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The Mentality of Apes Revisited
Daniel J. Povinelli and Jesse M. Bering
Current Directions in Psychological Science
Vol. 11, No. 4 (Aug., 2002), pp. 115-119
Stable URL: http://www.jstor.org/stable/20182786
Page Count: 5
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Although early comparative psychology was seriously marred by claims of our species' supremacy, the residual backlash against these archaic evolutionary views is still being felt, even though our understanding of evolutionary biology is now sufficiently advanced to grapple with possible cognitive specializations that our species does not share with closely related species. The overzealous efforts to dismantle arguments of human uniqueness have only served to show that most comparative psychologists working with apes have yet to set aside the antiquated evolutionary "ladder." Instead, they have only attempted to pull chimpanzees up to the ladder's highest imaginary rung--or perhaps, to pull humans down to an equally imaginary rung at the height of the apes. A true comparative science of animal minds, however, will recognize the complex diversity of the animal kingdom, and will thus view Homo sapiens as one more species with a unique set of adaptive skills crying out to be identified and understood.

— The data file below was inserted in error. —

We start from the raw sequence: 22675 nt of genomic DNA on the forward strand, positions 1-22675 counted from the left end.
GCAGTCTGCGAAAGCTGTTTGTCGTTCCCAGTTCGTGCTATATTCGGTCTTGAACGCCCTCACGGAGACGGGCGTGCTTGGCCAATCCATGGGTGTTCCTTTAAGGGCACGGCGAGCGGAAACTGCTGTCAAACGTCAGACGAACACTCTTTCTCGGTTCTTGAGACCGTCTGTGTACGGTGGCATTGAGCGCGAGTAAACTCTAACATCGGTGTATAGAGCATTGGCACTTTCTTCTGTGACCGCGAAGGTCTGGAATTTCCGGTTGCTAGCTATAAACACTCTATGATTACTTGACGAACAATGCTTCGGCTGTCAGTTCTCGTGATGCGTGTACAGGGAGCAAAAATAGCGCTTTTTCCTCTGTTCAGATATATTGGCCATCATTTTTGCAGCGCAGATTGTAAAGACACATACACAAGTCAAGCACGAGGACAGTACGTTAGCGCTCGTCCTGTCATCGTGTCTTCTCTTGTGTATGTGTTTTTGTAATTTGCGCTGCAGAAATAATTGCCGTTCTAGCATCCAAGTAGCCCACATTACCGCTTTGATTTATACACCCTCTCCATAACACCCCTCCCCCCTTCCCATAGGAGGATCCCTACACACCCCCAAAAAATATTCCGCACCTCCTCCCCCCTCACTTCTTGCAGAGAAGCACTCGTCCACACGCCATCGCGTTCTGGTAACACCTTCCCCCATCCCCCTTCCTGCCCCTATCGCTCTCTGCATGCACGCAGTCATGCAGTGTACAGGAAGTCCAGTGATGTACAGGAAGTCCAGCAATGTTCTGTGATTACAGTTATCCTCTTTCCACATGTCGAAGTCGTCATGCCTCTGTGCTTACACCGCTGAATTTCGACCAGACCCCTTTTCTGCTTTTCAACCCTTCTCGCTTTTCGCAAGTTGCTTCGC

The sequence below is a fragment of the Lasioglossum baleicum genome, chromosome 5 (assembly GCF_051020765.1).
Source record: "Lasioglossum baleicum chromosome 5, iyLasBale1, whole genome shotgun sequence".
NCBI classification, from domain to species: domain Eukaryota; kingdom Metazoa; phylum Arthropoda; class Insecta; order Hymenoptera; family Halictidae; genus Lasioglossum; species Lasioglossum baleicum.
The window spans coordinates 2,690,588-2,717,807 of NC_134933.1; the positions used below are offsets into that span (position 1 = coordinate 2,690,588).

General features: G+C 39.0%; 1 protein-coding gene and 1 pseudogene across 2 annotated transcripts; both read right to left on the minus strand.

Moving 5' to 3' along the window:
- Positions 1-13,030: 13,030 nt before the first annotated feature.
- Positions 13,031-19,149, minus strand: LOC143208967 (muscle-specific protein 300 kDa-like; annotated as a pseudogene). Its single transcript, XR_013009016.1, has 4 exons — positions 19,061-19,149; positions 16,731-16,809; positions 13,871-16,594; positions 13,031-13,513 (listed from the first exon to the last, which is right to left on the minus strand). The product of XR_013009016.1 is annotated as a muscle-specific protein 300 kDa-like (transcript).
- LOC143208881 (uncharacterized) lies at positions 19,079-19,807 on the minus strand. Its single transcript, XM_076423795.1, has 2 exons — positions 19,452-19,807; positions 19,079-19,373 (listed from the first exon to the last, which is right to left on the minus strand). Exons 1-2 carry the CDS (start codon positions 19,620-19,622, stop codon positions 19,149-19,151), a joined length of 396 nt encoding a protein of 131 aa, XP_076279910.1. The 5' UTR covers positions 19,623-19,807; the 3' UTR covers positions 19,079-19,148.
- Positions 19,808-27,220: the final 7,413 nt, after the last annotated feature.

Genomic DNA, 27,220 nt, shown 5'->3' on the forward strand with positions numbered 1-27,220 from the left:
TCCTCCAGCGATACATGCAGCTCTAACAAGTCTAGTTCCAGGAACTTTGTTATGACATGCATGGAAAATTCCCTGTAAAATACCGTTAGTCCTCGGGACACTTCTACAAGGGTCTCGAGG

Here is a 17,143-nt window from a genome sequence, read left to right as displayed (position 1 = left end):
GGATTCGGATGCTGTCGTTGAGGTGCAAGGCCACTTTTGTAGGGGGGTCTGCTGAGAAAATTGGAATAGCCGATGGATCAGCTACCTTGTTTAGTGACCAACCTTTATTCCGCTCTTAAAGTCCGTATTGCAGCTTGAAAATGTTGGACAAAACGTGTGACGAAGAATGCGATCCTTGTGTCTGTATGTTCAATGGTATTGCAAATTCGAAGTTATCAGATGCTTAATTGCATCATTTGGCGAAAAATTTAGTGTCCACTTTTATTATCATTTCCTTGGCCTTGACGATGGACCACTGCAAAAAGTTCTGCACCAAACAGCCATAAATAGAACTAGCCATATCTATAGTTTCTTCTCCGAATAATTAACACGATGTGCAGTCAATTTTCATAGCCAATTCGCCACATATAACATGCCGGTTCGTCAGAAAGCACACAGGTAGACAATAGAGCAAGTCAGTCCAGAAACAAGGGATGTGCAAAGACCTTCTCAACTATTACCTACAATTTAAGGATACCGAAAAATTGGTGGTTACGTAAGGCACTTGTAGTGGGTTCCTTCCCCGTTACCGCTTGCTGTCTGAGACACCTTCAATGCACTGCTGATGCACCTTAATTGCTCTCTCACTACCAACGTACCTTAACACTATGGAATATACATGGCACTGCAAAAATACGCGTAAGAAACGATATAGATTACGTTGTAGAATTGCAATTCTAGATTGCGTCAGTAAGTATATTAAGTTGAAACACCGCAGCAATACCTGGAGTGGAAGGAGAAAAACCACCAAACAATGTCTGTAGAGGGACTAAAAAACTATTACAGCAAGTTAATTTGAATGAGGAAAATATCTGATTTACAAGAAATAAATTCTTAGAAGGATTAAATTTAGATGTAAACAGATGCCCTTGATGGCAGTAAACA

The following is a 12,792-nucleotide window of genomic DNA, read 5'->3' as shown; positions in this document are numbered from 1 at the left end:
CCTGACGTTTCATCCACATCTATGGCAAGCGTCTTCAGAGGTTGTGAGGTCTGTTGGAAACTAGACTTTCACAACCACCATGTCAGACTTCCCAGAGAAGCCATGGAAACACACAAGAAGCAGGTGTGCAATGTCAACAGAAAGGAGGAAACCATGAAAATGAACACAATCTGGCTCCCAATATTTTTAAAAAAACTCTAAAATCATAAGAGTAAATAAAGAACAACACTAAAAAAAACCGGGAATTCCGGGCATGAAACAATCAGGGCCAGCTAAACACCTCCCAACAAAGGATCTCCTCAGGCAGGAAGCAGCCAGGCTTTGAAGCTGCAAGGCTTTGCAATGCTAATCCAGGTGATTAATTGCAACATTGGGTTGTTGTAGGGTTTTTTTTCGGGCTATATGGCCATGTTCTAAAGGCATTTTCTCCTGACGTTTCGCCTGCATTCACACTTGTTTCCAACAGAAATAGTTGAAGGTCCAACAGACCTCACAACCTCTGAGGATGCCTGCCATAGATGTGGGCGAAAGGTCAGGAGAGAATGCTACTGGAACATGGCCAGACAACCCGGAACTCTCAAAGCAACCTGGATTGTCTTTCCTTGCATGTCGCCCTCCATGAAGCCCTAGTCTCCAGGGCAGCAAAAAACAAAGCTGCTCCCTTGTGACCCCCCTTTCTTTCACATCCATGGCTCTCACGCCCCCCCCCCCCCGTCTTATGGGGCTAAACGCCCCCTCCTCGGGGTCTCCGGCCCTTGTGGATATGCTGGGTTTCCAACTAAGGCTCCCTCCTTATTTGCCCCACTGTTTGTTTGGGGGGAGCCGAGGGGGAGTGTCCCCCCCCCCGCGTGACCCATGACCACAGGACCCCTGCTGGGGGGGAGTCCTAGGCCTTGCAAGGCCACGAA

Current Directions in Psychological Science © 2002 Association for Psychological Science